Given an input contingency table, `fun.chisq.test()`

offers three quantities to evaluate non-parametric functional dependency
of the column variable \(Y\) on the row
variable \(X\). They include the
functional chi-squared test statistic (\(\chi^2_f\)), statistical significance
(\(p\)-value), and effect size
(function index \(\xi_f\)).

We explain their differences in analogy to those statistics returned
from `cor.test()`

, the R function for the test of
correlation, and the \(t\)-test. We
chose both tests because they are widely used and well understood.
Another choice could be the Pearsonâ€™s chi-squared test plus a statistic
called Cramerâ€™s V, analogous to correlation coefficient, but not as
popularly used. The table below summarizes the differences among the
quantities and their analogous counterparts in correlation and \(t\) tests.

Quantity | Measure functional dependency? | Affected by sample size? | Affected by table size? | Measure statistical significance? | Counterpart in correlation test | Counterpart in two-sample \(t\)-test |
---|---|---|---|---|---|---|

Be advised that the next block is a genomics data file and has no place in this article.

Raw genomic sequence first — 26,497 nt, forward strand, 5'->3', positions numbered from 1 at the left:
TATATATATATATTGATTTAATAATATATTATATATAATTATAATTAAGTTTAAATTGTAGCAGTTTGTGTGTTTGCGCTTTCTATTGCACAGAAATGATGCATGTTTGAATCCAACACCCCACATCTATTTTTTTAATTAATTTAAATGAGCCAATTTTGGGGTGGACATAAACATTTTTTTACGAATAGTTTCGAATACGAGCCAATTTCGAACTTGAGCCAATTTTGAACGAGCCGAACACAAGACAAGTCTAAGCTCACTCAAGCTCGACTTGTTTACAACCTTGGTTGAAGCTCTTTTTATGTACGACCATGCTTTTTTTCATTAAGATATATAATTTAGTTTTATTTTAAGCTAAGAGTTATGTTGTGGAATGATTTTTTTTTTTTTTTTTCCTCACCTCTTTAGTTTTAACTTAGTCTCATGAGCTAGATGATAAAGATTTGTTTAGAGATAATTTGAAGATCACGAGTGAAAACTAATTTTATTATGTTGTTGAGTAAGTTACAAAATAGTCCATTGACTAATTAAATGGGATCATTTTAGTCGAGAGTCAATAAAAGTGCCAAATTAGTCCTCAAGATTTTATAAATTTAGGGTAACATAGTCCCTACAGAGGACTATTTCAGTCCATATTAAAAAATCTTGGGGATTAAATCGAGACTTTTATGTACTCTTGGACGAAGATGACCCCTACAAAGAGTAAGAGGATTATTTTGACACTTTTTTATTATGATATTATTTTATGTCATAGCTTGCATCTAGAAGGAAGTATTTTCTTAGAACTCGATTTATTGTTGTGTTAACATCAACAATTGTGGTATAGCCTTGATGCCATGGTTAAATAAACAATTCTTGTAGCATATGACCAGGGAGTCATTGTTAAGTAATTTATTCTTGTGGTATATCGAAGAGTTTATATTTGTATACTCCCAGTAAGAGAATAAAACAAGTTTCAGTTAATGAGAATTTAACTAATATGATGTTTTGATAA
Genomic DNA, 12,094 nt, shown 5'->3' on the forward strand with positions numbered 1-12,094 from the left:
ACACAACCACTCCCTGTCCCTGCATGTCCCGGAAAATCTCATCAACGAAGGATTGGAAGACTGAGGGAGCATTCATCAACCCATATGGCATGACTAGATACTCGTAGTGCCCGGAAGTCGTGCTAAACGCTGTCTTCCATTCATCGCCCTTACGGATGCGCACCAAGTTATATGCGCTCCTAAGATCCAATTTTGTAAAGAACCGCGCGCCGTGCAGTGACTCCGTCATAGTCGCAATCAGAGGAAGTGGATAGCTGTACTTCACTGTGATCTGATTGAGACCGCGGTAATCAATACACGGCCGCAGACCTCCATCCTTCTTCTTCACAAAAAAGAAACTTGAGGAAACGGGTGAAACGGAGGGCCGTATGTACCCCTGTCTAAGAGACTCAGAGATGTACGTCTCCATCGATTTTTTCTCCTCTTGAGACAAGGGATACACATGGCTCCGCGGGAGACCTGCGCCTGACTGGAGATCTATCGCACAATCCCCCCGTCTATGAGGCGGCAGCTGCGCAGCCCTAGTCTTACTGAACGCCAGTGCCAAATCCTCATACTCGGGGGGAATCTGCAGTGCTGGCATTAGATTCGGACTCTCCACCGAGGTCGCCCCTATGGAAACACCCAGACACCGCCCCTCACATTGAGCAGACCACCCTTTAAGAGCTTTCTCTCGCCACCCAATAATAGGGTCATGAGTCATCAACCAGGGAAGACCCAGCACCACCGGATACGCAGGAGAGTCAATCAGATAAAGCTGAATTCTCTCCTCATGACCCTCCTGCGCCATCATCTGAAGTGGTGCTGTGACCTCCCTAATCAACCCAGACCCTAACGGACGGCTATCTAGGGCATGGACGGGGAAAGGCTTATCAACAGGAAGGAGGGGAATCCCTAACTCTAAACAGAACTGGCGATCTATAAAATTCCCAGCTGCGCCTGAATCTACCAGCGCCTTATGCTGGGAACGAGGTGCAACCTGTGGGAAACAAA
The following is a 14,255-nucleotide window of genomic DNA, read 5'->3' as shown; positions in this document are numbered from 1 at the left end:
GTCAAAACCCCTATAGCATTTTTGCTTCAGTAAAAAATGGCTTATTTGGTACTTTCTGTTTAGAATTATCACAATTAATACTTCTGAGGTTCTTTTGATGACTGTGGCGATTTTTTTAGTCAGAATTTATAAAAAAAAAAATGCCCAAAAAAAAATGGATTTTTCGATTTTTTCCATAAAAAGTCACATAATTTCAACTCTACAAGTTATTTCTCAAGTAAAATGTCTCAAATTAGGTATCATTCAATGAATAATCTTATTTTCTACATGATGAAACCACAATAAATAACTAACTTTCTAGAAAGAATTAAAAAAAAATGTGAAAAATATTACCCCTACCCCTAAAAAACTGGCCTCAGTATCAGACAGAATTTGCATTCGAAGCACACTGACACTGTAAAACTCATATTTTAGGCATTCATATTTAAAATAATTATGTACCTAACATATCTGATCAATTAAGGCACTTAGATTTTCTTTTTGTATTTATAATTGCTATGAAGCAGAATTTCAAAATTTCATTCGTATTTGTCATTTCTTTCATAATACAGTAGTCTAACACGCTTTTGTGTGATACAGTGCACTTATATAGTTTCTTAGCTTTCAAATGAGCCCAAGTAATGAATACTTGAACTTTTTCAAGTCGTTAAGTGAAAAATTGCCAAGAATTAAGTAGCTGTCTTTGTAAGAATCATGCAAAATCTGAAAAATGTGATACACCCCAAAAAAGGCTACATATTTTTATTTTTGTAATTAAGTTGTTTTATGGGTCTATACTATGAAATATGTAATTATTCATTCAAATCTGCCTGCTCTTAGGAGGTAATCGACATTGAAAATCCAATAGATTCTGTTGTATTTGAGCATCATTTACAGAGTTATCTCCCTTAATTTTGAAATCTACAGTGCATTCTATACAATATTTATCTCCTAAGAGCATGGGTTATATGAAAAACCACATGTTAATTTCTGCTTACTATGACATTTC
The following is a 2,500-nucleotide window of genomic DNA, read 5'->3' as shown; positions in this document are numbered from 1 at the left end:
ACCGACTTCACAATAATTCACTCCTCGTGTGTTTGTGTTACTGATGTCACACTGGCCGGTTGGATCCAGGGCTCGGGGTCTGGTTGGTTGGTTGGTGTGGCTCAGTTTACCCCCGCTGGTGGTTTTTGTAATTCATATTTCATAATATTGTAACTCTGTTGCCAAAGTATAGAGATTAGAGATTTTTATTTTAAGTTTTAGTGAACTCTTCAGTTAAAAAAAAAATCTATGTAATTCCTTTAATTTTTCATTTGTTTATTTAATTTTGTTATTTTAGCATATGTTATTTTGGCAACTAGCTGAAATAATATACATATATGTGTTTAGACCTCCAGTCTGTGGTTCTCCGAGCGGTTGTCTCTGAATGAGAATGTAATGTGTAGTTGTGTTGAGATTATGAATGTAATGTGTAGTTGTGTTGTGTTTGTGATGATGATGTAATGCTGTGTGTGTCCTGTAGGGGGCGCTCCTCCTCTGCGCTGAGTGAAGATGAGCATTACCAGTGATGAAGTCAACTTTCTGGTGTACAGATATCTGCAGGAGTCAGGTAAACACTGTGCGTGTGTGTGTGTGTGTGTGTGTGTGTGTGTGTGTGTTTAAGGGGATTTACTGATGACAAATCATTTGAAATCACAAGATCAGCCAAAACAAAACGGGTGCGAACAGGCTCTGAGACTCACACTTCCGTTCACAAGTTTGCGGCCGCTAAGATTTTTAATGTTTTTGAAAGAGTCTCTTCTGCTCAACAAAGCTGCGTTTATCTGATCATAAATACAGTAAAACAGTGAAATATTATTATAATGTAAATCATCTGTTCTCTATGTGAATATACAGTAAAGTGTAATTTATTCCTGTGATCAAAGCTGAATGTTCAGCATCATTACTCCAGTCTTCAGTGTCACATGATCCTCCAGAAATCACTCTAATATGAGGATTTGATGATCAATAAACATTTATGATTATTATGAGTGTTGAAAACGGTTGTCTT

\(\chi^2_f\) | Yes | Yes | Yes | No | \(t\)-statistic | \(t\)-statistic |

\(p\)-value | Yes | Yes | Yes | Yes | \(p\)-value | \(p\)-value |

\(\xi_f\) | Yes | No | No | No | correlation coefficient | mean difference |

The test statistic \(\chi^2_f\)
measures deviation of \(Y\) from a
uniform distribution contributed by \(X\). It is maximized when there is a
functional relationship from \(X\) to
\(Y\). This statistic is also affected
by sample size and the size of the contingency table. It summarizes the
strength of both functional dependency and support from the sample. A
strong function supported by few samples may have equal \(\chi^2_f\) to a weak function supported by
many samples. It is analogous to the test statistic (not to be confused
with correlation coefficient) in `cor.test()`

, or the \(t\) statistic from the \(t\)-test.

The \(p\)-value of \(\chi^2_f\) overcomes the table size factor
and making tables of different sizes or sample sizes comparable.
However, its null distribution (chi-squared or normalized) is only
asymptotically true. It is analogous to the role of the \(p\)-value of `cor.test()`

.

The function index \(\xi_f\)
measures *only* the strength of functional dependency normalized
by sample and table sizes without considering statistical significance.
When the sample size is small, the index can be unreliable; when the
sample size is large, it is a direct measure of functional dependency
and is comparable across tables. It is analogous to the role of
correlation coefficient in `cor.test()`

, or fold change in
\(t\)-test for differential gene
expression analysis.